I am stopped at a light with Eliza and Zoe in the backseat. A man, maybe 50 years old, starts to cross the street in front of us, carrying several bags. His clothing and hair and skin are varying shades of greasy gray and dirt brown. He mutters to himself.

I immediately imagine him as an floppy infant, trusting, in his mother's arms. I paint a whole picture for myself, his mother smiling, his skin porcelain smooth, his mouth and eyes open, searching.

What did he find when he entered this world? What lead him here, now? Whose perfect baby was he?

I pull over to cry for a minute, telling Zoe that I have something in my eye.


There is an article in the paper about a young girl with schizophrenia.

There is a pivotal moment in the book I'm reading when a boy loses his father.

I am drawn to these stories. I am terrified of these stories. (F YOU VERY MUCH "My Sister's Keeper" kid-with-cancer movie. No, I will not be seeing you EVER.)

I can barely read these stories without breaking down. I focus on the words, avoid extrapolations, try not to think about all the possible demons and dragons that lurk in the shadows of every child's life.


Zoe's Nana and Papa are visiting, excited to see the baby. Zoe wanders over to where I sit with Eliza who is propped up on the boppy on the floor. She kisses her feet, squeezes her hands, smiling. We all remark on what a kind big sister she is.

She starts to try to climb on top of her and I stop her. "I just want to crawl over her" Zoe says and I tell her it's not safe to crawl over little babies, she can show us her crawl NEXT to the baby and she protests loudly. Next, she wants to sit on the boppy, too close and too rambunctious for my comfort and I stop her. A full blown tantrum greets me this time.

In Zoe's eyes I see a storm of conflicting emotions, especially when we have company: she loves Eliza, she wants to squash her, she wants to kiss her, she wants to bite her, she wants to sit with her, she wants to sit ON her.

The affection and aggression sometimes mix together in ways that confuse us all.


I peel Eliza's face off my chest and glance at her face where the red welting line of my bra strap is emblazoned on her cheek. The mark takes my breath away even as it quickly disappears.

By tomorrow, the angry streak of pimples, now a major constellation on her forehead, will be entirely rearranged or will have exploded to cover her whole face or will disappear entirely.

Her eyes flutter open and struggle to focus on my face. Her smile appears out of nowhere and consumes her whole body and as she wriggles her greeting, I cannot help but do the same.

Within minutes the storm clouds gather and her wriggling takes a new form, knees up to her chest, her belly contorting in digestive discomfort, her forehead wrinkling in consternation. A fussy "ehhnnn. EHHHNNNN." progresses to outright crying.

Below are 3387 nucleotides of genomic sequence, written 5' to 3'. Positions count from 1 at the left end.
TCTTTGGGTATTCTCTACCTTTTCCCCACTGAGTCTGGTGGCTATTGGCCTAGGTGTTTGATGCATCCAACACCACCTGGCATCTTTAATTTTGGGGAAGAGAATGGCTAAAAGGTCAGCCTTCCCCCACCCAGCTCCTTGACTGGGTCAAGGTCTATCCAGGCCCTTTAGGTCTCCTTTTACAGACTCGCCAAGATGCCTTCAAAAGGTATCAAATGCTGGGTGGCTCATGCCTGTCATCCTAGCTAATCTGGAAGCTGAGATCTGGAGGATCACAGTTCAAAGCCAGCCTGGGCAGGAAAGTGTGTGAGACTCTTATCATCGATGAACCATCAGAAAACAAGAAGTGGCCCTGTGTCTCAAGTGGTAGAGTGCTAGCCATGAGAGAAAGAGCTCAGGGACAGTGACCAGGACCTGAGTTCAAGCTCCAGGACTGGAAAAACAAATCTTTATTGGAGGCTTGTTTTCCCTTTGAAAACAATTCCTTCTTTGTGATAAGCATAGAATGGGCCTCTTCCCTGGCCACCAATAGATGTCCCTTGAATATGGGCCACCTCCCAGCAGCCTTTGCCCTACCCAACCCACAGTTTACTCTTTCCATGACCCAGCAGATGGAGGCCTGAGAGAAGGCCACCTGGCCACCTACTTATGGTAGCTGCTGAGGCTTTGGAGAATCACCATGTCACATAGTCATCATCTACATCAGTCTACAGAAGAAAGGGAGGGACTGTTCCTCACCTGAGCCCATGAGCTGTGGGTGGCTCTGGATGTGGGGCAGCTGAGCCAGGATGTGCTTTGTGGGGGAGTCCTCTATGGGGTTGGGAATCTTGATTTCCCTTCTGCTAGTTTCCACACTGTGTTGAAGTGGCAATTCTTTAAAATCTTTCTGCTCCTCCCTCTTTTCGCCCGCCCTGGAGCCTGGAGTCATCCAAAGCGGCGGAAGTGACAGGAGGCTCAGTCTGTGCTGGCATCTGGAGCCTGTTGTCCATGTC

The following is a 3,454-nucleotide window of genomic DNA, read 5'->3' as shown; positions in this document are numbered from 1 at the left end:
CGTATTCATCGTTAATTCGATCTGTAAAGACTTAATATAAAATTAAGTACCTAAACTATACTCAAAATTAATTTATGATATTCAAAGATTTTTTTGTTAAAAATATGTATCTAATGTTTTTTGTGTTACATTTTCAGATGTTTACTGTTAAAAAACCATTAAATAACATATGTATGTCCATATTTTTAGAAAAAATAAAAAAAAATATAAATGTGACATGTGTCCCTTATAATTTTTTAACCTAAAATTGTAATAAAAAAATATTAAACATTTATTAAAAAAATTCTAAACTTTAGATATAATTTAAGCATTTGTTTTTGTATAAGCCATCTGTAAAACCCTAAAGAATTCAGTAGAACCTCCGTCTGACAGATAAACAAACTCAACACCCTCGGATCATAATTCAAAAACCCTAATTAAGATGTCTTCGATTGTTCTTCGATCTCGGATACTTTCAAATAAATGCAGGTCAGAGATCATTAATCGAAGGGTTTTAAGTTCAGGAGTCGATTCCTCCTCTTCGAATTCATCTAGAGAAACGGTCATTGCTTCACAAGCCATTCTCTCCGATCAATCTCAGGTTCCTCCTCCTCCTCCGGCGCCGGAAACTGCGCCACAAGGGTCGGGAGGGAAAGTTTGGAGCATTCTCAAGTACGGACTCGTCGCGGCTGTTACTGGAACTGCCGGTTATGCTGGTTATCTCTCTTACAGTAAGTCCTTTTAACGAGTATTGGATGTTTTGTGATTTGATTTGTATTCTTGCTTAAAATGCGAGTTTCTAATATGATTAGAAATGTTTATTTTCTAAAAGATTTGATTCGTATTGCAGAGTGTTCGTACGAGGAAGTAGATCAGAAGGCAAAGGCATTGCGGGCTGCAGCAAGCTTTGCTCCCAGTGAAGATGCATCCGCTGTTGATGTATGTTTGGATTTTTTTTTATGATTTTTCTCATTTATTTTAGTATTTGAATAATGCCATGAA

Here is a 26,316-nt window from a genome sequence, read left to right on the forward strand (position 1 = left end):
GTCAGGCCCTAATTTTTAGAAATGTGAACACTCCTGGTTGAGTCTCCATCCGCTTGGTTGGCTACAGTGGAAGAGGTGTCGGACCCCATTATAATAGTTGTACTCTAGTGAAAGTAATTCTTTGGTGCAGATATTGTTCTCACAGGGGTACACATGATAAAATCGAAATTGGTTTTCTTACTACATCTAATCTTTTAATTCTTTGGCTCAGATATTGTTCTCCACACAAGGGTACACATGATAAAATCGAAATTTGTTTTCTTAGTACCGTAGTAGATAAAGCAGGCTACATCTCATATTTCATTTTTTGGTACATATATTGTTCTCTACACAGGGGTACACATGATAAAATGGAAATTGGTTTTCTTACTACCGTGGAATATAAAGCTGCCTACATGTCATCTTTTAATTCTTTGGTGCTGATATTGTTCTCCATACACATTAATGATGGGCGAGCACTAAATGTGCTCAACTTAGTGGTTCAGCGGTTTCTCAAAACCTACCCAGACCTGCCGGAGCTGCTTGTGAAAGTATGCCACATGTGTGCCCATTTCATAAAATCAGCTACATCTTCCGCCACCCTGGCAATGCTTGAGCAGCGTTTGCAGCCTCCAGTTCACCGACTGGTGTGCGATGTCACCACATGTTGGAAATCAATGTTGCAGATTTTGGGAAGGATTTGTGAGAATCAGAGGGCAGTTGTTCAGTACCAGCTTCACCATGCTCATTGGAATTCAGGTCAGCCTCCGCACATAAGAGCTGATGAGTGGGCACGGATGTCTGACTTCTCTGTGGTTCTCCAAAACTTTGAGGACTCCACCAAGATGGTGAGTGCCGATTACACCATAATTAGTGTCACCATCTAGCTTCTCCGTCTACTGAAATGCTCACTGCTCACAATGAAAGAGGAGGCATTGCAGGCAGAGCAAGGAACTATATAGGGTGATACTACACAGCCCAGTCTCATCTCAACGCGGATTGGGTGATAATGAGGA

I put her to my chest again for another round of pats and shushes and indentations on her soft cheek.


Marie Green said...

Oh, how I've loved hearing about your early days with baby Eliza. Your girls are look so much like I always imagined my own kids would look... dark hair/eyes, chubby cheeks etc... Instead I birthed these little blonde baldies.

and YES your daughters WILL get big. But by then, my girls will be BIGGER which: EEEKKKK!

I always picture people down on their luck as someone's baby too. It really helps me feel compasionate and soft towards them.

artemisia said...

I do the same thing when I see people in unfortunate or desperate situations. I create back stories for them and end up crying. A lot.

Gina said...

Since I became a mother I imagine every single homeless person I see as an infant and wonder what happened. Every single time. And I think how badly I want my children to know that they are loved.

Anonymous said...

I'm going to comment here anonymously just because I don't write about this on my own blog.

But your beginning paragraphs just about made my heart seize up. Both my mother and sister have schizophrenia. My mother (my biological mother) died 10 years ago, and my sister goes through awful, unimaginable stretches inter-spaced with remarkably normal times that are hard too, just because you feel like WOW, this is HER. Only it's not all of her, and then her brain collapses on itself and she has no grasp on reality versus fantasy. It's terrifying. It's horribly sad. It's perhaps the most painful fact of my life.

But your comment, about imagining that man as a baby, seeing him as a PERSON. Thank you for that. To me, it means the world that you would share that automatic perspective toward a mad stranger.

parkingathome said...

I feel the same way about that movie when i saw the preview. My brother called me his "bone marrow buddy," but I never got to give him my marrow, he died to quickly for me to help.

Swistle said...

Oh I know. The post title is PERFECT.

clueless but hopeful mama said...

Anonymous- I will say this (can I be anonymous on my own blog?), knowing and loving someone with serious, debilitating mental illness makes the world a very different place.

Astarte said...

I think that exact same thing when I see homeless people. Once upon a time, they were just cuddly lumps of baby, and someone (hopefully) loved and cared for them.

Hang in there, PostPartum Woman. :)

Stef said...

You'd make a great psychologist with such a great capacity for empathy...

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